In the third battle, look, they are running away so early. We are defeating them as before. We are defeating them as in the first battle. We are... wait a minute, we are surrounded. And our base the city Gibeah has burnt up in smoke. This is not possible. I am going to lose. I am going to die. How is this possible? I am invincible. I never expected to die. Except, it is not so unexpected, is it? We the readers know and see the water that they were swimming in. The reality of the inevitable death has always been there but they have never realized it until that moment. And we can really sense their terror when they come face to face with that reality for the first time. That day the tribe of Benjamin was wiped out except for 600 men.
The reality of inevitable death is also true for us. No one lives forever. No one knows for sure what may befall us the next day. But we often swim in this water without realizing it because we feel like we can live forever. Today, in considering this water, I am not getting all of us to be morbid or paranoid. But knowing that our life on earth does not go on forever does let us put many things into perspective. We can be less foolhardy about being right all the time in conflicts. We can be less cocksure in thinking that we can overcome anybody who disagrees with us. We can also be less hotheaded in defending every cause. In a world which trumpets might makes right, the reality of inevitable death reminds us, that we are not so mighty after all.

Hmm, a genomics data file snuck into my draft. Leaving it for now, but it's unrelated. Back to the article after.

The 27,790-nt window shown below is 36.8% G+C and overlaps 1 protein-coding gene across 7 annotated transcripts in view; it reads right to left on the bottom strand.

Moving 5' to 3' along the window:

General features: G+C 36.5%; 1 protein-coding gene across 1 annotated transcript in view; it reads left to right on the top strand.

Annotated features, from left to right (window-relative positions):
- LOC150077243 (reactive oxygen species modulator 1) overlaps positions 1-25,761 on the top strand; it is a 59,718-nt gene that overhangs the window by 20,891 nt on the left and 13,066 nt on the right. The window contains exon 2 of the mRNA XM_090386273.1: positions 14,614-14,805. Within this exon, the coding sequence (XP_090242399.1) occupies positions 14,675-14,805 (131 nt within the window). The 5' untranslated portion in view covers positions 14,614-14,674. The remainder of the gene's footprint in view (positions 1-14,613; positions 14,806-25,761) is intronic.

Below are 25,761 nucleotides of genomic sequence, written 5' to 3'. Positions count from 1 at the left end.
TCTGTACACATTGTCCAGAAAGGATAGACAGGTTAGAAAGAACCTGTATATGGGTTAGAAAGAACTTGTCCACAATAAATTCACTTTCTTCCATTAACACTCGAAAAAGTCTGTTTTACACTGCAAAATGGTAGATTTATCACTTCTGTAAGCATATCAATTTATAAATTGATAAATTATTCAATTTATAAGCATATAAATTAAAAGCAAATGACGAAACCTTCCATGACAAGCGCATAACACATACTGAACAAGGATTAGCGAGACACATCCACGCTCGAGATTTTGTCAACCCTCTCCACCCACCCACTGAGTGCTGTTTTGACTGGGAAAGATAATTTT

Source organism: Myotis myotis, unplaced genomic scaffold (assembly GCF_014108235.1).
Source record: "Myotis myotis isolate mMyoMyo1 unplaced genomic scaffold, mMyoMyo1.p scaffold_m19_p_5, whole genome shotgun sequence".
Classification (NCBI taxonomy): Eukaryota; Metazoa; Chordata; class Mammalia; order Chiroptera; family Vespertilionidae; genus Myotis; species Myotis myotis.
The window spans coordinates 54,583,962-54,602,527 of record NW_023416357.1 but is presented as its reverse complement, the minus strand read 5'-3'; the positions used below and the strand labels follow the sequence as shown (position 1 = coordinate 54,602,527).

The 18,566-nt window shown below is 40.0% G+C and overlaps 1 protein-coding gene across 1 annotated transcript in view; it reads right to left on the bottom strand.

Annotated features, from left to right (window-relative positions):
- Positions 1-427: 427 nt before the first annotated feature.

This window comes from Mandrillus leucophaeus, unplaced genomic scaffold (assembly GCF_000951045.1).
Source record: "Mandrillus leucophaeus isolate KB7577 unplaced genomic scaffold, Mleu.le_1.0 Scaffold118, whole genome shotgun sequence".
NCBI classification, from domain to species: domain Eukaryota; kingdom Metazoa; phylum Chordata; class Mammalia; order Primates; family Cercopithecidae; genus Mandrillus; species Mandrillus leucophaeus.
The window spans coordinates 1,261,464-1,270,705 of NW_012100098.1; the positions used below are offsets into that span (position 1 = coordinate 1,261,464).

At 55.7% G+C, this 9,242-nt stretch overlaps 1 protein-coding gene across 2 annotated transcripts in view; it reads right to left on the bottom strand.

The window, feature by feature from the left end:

The reality of our wrongfully perceived righteousness and the reality of our inevitable death are only two of the many perspectives that we live with everyday. We can continue our lives day in day out, oblivious to these perspectives that we take for granted. But in reminding ourselves to consider the water, I hope we can look into our assumptions more often. In living our lives more mindful of why we do what we do, I hope we can free ourselves from always doing what we see fit. We also remember the water that is the reality of God, and we can live according to his will.
Judges 20:18–48 (Listen)
18 The people of Israel arose and went up to Bethel and inquired of God, “Who shall go up first for us to fight against the people of Benjamin?” And the LORD said, “Judah shall go up first.”